In a statement to The Muslim News, a spokesman for Tower Hamlets Council said it is duty-bound “to investigate any allegations of housing fraud in order to ensure public money is spent correctly and that those waiting on our housing register are treated fairly. After reviewing the evidence with the benefit of independent legal advice, it was found to be strong enough to bring the matter to court, where it was agreed there was a case to answer. We fully accept the verdict, that justice has run its course and that the matter is now closed.”

Begum was represented by Raj Chada, Partner at Hodge Jones & Allen, who added, “I am delighted that Apsana has been found not guilty. Prosecutors and investigators need to better understand and consider how victims of coercive control and domestic abuse behave and how they are treated by the criminal justice system.

“Thankfully, Apsana can continue serving her constituents and highlighting the issues that are important to them.”

Labour MPs swiftly rallied to Begum’s defence, saying she had endured heightened criticism during the court battle due to her sex and religion.

Imran Hussain, Shadow Employment Rights Minister, said she faced “sexist, racist and Islamophobic abuse” as she fought to clear her name. Grahame Morris, the MP for Easington, said she had been the “victim of a malicious, politically motivated prosecution that has sadly generated much online abuse against her, causing much needless distress and discomfort.”

The former Labour leader, Jeremy Corbyn, tweeted his congratulations, writing: “I always knew you to be a woman of amazing strength and fortitude, and yet again that has been proven.”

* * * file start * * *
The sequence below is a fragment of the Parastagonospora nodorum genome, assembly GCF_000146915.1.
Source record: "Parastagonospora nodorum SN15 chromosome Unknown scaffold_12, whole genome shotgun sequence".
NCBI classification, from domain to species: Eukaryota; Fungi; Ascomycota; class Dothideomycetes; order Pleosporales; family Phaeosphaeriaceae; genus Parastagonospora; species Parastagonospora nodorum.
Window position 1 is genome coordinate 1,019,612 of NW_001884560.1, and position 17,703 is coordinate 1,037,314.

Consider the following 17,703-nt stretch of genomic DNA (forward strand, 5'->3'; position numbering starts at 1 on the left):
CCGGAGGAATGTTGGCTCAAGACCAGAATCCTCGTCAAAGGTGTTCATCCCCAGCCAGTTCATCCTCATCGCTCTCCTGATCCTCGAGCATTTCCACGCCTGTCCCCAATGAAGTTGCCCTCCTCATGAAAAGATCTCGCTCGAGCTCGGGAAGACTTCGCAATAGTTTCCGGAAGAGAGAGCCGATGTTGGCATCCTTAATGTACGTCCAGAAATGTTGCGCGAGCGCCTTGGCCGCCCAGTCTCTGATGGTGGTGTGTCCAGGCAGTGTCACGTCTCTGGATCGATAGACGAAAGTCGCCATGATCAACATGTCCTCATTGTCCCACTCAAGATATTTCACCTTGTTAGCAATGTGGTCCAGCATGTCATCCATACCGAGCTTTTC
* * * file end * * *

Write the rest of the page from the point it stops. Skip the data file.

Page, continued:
The former Shadow Chancellor, John McDonnell, said he had been proud to give testimony in support of Begum in court – and did it “because, in my opinion, this young woman has displayed integrity, sincerity and dedication to upholding what is right all the time I have known her.”

He called her an “excellent MP and a superb socialist,” echoing praise from the former Shadow Justice Secretary, Richard Burgon, who said he was “very pleased for my friend and comrade Apsana. Throughout all of this, and everything said about her, she has never stopped working for her community and for what is right and standing up for her principles.”

Others also sent messages of solidarity, including the former deputy leadership contender, Dawn Butler. She said that as a domestic abuse survivor, she should be truly admired and that to have had that exposed in public “compounds that abuse.” She urged Begum to “take time out to rest and recuperate.”

Sarah Champion, Chair of the Commons Select Committee on International Development, said Begum could hold her head high and added, “I’m, so deeply sorry for what you have had to endure.”

Questions were raised over the decision to launch legal action against Begum.

Jon Trickett, another former frontbencher, said there were “serious questions about this flawed prosecution” that needed answering in light of Begum being cleared of wrongdoing. Nazir Afzal, a former regional chief prosecutor, also said Begum had confided in both him and the council that she was the victim of domestic and “honour”-based abuse, but that the local authority’s decision to proceed with the case had been proven to be “a waste of public money.”